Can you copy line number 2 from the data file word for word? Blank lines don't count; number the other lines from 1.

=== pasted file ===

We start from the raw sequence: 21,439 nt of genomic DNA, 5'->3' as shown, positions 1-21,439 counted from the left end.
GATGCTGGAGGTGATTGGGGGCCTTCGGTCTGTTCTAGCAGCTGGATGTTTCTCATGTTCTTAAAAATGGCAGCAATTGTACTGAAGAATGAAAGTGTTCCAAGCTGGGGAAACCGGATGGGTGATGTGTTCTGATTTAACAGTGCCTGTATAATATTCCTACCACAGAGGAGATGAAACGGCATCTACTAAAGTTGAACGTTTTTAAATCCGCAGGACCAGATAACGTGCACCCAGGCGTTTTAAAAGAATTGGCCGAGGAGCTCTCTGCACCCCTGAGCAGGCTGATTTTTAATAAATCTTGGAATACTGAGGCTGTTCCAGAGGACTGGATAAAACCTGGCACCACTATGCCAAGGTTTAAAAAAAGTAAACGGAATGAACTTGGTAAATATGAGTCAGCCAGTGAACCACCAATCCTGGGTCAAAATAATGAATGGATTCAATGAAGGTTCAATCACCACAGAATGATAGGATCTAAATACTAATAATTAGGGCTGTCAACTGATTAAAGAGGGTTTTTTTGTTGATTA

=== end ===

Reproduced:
GATGCTGGAGGTGATTGGGGGCCTTCGGTCTGTTCTAGCAGCTGGATGTTTCTCATGTTCTTAAAAATGGCAGCAATTGTACTGAAGAATGAAAGTGTTCCAAGCTGGGGAAACCGGATGGGTGATGTGTTCTGATTTAACAGTGCCTGTATAATATTCCTACCACAGAGGAGATGAAACGGCATCTACTAAAGTTGAACGTTTTTAAATCCGCAGGACCAGATAACGTGCACCCAGGCGTTTTAAAAGAATTGGCCGAGGAGCTCTCTGCACCCCTGAGCAGGCTGATTTTTAATAAATCTTGGAATACTGAGGCTGTTCCAGAGGACTGGATAAAACCTGGCACCACTATGCCAAGGTTTAAAAAAAGTAAACGGAATGAACTTGGTAAATATGAGTCAGCCAGTGAACCACCAATCCTGGGTCAAAATAATGAATGGATTCAATGAAGGTTCAATCACCACAGAATGATAGGATCTAAATACTAATAATTAGGGCTGTCAACTGATTAAAGAGGGTTTTTTTGTTGATTA